confessions of a running addict

I see a running path

I see a running path

Last week I wrote a post about simple life. About how all of the things I do to simplify and slow my life are essentially with the goal of wellness in mind. When I was writing that piece, there was a slight niggle in the back of my mind. I was questioning whether all of my choices are actually good for my health. You see, I love to move and exercise, and I don’t go crazy with it, but I am a bit of a running junkie. In my head, the world just isn’t quite right if I haven’t run free at least once every second day. It used to be most days, but as my body ages, I’m discovering it doesn’t really like to run every day.

I love the intensity of running, and the way it makes me feel. It’s like meditation in motion for me. And I know that I’m not alone. There are millions of me out there, but this is where my questioning comes in. You see, about two months ago I felt a bit of a twinge in the back of my right knee. If I squatted, I could feel something was wrong behind my knee, and it took a few steps after each squat to go back to normal, or close to normal. I knew pretty much straight up that there was something going on with my posterior cruciate ligament, but I chose to ignore it. A few weeks later, on a Saturday afternoon in May, I did some very impressive kicks of a football with my eldest son. He thought I was the coolest Mum ever…but that night, I could barely walk. Internally I was panicking that my running days were over (either temporarily or forever), but after a few days it felt OK, so I ran, albeit in a fair amount of pain.

So here’s the issue. I am focussed on wellness, and I love to exercise, and I know my body inside out, but am I really listening to my body? I would say yes, generally, but not when it comes between me and my running. So there’s this disconnect when it comes to addiction, which got me thinking about pretty much every other human I know, and the disconnect we all have when it comes to things we love, and knowing when that thing is no longer serving us. People do it with work and stress, with food, with inactivity, with drugs, with relationships…with lots of things…it’s crazy.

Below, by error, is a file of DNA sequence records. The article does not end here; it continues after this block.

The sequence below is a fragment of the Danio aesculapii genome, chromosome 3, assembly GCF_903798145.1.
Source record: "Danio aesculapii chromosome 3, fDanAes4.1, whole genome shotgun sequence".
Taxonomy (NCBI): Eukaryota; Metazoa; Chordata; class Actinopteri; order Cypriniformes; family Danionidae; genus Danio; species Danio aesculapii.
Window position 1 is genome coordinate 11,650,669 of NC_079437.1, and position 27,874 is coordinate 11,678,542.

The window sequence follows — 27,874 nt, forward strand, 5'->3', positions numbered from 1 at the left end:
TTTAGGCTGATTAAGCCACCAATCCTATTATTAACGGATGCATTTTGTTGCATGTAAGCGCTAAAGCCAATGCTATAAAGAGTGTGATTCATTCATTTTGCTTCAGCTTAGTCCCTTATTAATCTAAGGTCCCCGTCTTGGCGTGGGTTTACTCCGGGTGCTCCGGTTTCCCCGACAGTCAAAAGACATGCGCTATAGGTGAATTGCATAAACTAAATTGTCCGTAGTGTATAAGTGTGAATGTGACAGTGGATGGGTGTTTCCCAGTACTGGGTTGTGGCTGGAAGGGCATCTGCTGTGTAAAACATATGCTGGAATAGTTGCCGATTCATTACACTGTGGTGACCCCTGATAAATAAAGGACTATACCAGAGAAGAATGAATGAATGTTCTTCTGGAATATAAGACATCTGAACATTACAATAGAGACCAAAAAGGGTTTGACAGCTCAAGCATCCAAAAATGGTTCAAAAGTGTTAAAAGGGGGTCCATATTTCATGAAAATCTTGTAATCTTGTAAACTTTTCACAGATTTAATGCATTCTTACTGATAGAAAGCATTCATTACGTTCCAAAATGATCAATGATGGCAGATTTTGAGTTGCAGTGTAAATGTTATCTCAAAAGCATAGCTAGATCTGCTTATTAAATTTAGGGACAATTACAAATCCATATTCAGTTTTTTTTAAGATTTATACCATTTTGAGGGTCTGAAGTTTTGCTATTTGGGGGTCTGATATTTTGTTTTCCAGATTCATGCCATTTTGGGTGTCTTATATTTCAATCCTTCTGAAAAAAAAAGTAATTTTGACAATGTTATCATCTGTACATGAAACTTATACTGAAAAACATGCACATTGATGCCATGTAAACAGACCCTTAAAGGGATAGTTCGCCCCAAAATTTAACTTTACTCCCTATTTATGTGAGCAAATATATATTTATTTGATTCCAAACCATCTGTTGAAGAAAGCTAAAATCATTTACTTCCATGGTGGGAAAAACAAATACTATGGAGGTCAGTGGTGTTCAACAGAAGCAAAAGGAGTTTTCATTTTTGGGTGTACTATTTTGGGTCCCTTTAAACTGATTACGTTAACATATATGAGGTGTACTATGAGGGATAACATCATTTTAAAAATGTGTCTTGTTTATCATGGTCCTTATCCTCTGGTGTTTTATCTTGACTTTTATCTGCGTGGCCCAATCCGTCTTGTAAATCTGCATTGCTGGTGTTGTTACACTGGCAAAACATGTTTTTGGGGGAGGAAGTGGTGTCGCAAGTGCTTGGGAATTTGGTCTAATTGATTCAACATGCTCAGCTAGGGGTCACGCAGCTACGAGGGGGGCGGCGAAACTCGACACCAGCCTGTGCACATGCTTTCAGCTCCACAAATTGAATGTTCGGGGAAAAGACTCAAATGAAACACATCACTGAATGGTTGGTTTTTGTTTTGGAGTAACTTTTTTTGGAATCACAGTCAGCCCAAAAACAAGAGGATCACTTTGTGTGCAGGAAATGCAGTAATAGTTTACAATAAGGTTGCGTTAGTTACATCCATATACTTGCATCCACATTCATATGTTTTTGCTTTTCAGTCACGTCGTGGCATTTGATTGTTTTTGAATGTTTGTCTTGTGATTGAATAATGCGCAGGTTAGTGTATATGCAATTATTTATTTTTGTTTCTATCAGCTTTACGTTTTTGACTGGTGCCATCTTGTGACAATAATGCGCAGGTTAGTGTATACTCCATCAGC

I did exactly the same thing when I had plantar fasciitis a few years back now, so I’m definitely seeing a pattern emerge here. I ran, I ran, I ran. I could barely walk when I stopped running, but it felt fine when I ran, and I couldn’t visualise my life without running. When I finally acknowledged the problem, and I stopped running, it took over two years to recover. I would internally curse other runners in the street for being able to run. It was awful.

With my knee, by running on it, I have more than doubled my recovery time. All because I was scared that a) I would have to stop running short term, or b) I may never run again. Both of which are completely irrational thoughts which make no sense when you say them out loud. Which is exactly what I did last Friday when I was trying to rationalise what I was doing with my knee to a very practical ex-physio friend. I kept on running on my injury, because I was worried I wouldn’t be able to run again?? Saying it out loud was like slapping myself across the face, and saying “wake up you crazy lady. Are you trying to destroy any chance you have of still being able to run at 80?” Which probably makes me sound like an even crazier lady…and then I woke up. And I’m now listening to my body. And I’m promising my body that I’ll keep on listening, particularly as I get older, and parts of me start to wear out and need more love. I’ll listen, I’ll adapt, and I won’t just run myself to destruction, which is definitely not on my path to wellness.

Linked with Essentially Jess for IBOT